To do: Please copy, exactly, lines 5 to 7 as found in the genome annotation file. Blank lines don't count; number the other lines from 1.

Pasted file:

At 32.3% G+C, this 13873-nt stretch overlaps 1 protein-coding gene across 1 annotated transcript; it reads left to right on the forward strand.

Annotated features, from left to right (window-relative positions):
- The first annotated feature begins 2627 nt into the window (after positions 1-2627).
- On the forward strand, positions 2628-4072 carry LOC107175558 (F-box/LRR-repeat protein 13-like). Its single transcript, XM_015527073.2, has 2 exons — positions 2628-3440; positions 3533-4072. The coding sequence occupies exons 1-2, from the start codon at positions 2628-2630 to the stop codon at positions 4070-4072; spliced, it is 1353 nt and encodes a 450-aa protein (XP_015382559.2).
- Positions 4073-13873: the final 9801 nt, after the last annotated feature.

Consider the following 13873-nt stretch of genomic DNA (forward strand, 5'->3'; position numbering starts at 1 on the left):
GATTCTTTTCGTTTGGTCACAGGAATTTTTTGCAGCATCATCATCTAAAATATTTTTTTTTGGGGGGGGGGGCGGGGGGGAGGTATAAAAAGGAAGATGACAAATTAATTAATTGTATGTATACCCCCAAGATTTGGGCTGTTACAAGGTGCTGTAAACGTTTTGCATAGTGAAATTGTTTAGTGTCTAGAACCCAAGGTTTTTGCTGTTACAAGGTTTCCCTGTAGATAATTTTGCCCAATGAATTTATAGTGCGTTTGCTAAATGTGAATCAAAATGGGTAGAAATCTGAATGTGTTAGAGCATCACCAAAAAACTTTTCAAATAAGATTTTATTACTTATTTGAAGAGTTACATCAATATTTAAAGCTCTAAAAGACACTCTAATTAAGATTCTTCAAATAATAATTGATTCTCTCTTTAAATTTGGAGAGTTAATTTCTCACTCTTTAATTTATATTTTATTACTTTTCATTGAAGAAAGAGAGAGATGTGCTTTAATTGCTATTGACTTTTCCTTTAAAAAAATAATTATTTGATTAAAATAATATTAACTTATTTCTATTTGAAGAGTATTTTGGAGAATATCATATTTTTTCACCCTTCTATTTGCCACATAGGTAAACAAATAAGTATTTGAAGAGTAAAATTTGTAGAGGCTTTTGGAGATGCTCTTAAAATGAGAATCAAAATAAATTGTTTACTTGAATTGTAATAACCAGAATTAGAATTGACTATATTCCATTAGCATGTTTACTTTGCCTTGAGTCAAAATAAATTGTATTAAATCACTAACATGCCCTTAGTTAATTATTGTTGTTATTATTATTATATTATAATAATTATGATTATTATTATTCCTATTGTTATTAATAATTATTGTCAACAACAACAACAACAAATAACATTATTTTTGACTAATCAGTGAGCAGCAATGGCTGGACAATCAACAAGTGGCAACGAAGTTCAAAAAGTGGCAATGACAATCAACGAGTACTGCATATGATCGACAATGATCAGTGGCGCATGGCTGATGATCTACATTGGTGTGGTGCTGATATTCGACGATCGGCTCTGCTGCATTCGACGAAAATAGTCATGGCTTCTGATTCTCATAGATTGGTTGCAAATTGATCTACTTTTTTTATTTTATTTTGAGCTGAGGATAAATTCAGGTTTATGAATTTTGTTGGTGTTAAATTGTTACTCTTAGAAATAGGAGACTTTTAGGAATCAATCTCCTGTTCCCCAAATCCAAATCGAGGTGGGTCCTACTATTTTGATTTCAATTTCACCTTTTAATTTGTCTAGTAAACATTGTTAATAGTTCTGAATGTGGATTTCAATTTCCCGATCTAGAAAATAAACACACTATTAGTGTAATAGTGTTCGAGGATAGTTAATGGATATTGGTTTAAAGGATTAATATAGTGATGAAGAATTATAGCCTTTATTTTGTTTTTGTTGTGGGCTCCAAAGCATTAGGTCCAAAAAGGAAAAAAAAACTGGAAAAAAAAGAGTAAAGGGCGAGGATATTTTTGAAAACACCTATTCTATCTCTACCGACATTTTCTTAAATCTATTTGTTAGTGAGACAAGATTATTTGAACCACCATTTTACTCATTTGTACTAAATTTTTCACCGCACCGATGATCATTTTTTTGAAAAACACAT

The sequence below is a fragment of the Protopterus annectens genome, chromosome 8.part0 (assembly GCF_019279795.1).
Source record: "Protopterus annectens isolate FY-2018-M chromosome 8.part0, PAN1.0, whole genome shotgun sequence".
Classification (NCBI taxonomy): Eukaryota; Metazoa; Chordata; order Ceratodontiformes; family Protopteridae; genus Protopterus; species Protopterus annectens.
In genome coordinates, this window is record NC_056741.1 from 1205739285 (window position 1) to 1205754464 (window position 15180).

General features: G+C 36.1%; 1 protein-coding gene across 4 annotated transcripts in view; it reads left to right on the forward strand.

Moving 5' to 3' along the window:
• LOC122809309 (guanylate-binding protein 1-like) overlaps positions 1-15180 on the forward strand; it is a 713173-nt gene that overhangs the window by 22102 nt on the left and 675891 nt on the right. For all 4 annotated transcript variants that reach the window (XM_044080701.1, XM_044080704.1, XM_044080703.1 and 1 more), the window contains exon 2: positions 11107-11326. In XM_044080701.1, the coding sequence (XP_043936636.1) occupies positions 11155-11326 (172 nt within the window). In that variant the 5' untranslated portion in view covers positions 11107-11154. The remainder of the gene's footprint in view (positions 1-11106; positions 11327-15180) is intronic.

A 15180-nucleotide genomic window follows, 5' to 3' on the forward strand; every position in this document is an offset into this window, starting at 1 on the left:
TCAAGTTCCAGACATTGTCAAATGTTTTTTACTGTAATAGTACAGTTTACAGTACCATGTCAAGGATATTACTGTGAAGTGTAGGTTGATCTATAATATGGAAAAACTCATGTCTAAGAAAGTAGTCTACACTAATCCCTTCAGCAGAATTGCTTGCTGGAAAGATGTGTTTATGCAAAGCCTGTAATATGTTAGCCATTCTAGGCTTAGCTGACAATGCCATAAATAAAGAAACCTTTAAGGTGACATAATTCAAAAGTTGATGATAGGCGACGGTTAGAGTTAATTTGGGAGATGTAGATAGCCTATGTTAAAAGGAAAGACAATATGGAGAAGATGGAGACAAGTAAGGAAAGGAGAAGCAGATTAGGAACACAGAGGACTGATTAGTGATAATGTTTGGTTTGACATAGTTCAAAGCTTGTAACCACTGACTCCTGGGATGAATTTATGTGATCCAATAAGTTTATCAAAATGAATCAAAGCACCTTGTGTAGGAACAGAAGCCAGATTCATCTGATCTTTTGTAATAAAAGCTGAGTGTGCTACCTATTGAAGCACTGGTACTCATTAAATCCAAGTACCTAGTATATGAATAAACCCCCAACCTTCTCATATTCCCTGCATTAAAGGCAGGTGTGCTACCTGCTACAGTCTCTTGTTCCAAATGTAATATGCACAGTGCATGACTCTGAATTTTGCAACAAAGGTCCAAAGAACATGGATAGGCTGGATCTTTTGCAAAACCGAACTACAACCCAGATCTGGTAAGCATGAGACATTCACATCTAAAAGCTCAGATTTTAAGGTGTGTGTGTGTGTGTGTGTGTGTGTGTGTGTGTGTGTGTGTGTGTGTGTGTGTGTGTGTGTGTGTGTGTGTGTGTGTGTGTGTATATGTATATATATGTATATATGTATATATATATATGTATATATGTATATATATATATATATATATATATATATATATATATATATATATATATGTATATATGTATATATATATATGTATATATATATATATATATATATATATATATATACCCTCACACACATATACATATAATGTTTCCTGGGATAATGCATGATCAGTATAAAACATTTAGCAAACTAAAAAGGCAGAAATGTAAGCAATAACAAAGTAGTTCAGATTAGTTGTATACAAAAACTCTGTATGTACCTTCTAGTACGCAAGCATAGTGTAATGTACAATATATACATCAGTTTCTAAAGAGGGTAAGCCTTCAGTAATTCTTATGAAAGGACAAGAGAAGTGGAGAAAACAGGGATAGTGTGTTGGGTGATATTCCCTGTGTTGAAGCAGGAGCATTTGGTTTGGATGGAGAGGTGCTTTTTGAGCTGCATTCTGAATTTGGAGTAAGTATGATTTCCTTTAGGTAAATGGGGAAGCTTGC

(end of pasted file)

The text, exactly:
- Positions 4073-13873: the final 9801 nt, after the last annotated feature.

Consider the following 13873-nt stretch of genomic DNA (forward strand, 5'->3'; position numbering starts at 1 on the left):
GATTCTTTTCGTTTGGTCACAGGAATTTTTTGCAGCATCATCATCTAAAATATTTTTTTTTGGGGGGGGGGGCGGGGGGGAGGTATAAAAAGGAAGATGACAAATTAATTAATTGTATGTATACCCCCAAGATTTGGGCTGTTACAAGGTGCTGTAAACGTTTTGCATAGTGAAATTGTTTAGTGTCTAGAACCCAAGGTTTTTGCTGTTACAAGGTTTCCCTGTAGATAATTTTGCCCAATGAATTTATAGTGCGTTTGCTAAATGTGAATCAAAATGGGTAGAAATCTGAATGTGTTAGAGCATCACCAAAAAACTTTTCAAATAAGATTTTATTACTTATTTGAAGAGTTACATCAATATTTAAAGCTCTAAAAGACACTCTAATTAAGATTCTTCAAATAATAATTGATTCTCTCTTTAAATTTGGAGAGTTAATTTCTCACTCTTTAATTTATATTTTATTACTTTTCATTGAAGAAAGAGAGAGATGTGCTTTAATTGCTATTGACTTTTCCTTTAAAAAAATAATTATTTGATTAAAATAATATTAACTTATTTCTATTTGAAGAGTATTTTGGAGAATATCATATTTTTTCACCCTTCTATTTGCCACATAGGTAAACAAATAAGTATTTGAAGAGTAAAATTTGTAGAGGCTTTTGGAGATGCTCTTAAAATGAGAATCAAAATAAATTGTTTACTTGAATTGTAATAACCAGAATTAGAATTGACTATATTCCATTAGCATGTTTACTTTGCCTTGAGTCAAAATAAATTGTATTAAATCACTAACATGCCCTTAGTTAATTATTGTTGTTATTATTATTATATTATAATAATTATGATTATTATTATTCCTATTGTTATTAATAATTATTGTCAACAACAACAACAACAAATAACATTATTTTTGACTAATCAGTGAGCAGCAATGGCTGGACAATCAACAAGTGGCAACGAAGTTCAAAAAGTGGCAATGACAATCAACGAGTACTGCATATGATCGACAATGATCAGTGGCGCATGGCTGATGATCTACATTGGTGTGGTGCTGATATTCGACGATCGGCTCTGCTGCATTCGACGAAAATAGTCATGGCTTCTGATTCTCATAGATTGGTTGCAAATTGATCTACTTTTTTTATTTTATTTTGAGCTGAGGATAAATTCAGGTTTATGAATTTTGTTGGTGTTAAATTGTTACTCTTAGAAATAGGAGACTTTTAGGAATCAATCTCCTGTTCCCCAAATCCAAATCGAGGTGGGTCCTACTATTTTGATTTCAATTTCACCTTTTAATTTGTCTAGTAAACATTGTTAATAGTTCTGAATGTGGATTTCAATTTCCCGATCTAGAAAATAAACACACTATTAGTGTAATAGTGTTCGAGGATAGTTAATGGATATTGGTTTAAAGGATTAATATAGTGATGAAGAATTATAGCCTTTATTTTGTTTTTGTTGTGGGCTCCAAAGCATTAGGTCCAAAAAGGAAAAAAAAACTGGAAAAAAAAGAGTAAAGGGCGAGGATATTTTTGAAAACACCTATTCTATCTCTACCGACATTTTCTTAAATCTATTTGTTAGTGAGACAAGATTATTTGAACCACCATTTTACTCATTTGTACTAAATTTTTCACCGCACCGATGATCATTTTTTTGAAAAACACAT